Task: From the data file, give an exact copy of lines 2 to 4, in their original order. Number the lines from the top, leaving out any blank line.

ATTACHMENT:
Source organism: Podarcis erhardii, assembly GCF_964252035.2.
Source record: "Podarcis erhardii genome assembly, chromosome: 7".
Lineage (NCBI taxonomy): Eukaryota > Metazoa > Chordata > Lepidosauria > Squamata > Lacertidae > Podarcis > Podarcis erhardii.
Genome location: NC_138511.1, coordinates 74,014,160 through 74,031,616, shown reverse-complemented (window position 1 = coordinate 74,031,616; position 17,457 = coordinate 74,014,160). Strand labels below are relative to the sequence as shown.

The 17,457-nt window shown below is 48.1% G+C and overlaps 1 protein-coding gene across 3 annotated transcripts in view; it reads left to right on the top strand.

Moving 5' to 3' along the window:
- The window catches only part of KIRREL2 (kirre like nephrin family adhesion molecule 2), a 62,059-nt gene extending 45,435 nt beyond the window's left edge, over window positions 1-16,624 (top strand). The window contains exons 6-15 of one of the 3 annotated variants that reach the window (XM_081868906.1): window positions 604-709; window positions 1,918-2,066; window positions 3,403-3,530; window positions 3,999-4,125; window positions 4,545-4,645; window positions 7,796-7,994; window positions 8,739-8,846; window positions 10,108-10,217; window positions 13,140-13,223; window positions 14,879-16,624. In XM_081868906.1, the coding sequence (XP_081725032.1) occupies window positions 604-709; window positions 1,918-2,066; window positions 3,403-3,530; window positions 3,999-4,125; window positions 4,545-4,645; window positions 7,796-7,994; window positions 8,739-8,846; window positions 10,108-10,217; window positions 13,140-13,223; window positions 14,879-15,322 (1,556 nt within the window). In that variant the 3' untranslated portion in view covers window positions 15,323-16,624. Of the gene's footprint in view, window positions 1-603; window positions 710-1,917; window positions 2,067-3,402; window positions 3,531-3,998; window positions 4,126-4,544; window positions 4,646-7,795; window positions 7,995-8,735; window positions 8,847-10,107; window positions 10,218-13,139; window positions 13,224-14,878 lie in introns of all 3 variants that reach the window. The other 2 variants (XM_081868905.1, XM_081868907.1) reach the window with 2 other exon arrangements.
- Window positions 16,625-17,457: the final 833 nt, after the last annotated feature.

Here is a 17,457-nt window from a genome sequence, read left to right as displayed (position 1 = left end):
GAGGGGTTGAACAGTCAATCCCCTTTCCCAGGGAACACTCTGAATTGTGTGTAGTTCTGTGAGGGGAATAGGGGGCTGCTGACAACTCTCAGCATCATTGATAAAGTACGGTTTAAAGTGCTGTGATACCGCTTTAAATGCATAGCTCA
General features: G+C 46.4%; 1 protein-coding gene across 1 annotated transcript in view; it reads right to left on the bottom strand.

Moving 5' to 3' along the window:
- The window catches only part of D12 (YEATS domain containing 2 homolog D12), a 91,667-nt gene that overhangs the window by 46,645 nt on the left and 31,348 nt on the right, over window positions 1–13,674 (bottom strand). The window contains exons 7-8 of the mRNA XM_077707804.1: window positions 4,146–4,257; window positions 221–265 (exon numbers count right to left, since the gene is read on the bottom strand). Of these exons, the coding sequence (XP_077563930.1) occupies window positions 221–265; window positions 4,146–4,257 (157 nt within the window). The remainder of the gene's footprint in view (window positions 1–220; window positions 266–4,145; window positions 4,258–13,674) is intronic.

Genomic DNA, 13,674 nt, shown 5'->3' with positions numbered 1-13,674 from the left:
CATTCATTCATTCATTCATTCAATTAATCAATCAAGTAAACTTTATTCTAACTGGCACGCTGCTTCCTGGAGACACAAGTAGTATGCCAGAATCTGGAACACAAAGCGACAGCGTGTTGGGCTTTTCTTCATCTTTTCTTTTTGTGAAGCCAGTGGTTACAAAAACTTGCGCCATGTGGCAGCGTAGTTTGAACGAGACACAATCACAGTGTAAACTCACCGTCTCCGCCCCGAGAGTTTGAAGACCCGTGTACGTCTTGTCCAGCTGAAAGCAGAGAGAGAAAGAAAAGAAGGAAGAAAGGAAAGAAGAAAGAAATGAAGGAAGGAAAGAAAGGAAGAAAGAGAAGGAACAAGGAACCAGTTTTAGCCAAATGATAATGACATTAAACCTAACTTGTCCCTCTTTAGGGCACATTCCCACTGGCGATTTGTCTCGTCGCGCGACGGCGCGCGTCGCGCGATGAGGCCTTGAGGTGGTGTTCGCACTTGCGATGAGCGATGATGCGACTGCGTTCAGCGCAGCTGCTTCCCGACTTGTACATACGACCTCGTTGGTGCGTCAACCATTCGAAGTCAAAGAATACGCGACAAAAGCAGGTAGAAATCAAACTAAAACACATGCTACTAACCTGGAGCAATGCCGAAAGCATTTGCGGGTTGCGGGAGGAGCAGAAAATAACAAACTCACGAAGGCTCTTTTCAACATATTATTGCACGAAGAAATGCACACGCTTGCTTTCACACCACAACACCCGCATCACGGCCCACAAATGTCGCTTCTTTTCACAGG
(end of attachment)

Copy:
Source record: "Podarcis erhardii genome assembly, chromosome: 7".
Lineage (NCBI taxonomy): Eukaryota > Metazoa > Chordata > Lepidosauria > Squamata > Lacertidae > Podarcis > Podarcis erhardii.
Genome location: NC_138511.1, coordinates 74,014,160 through 74,031,616, shown reverse-complemented (window position 1 = coordinate 74,031,616; position 17,457 = coordinate 74,014,160). Strand labels below are relative to the sequence as shown.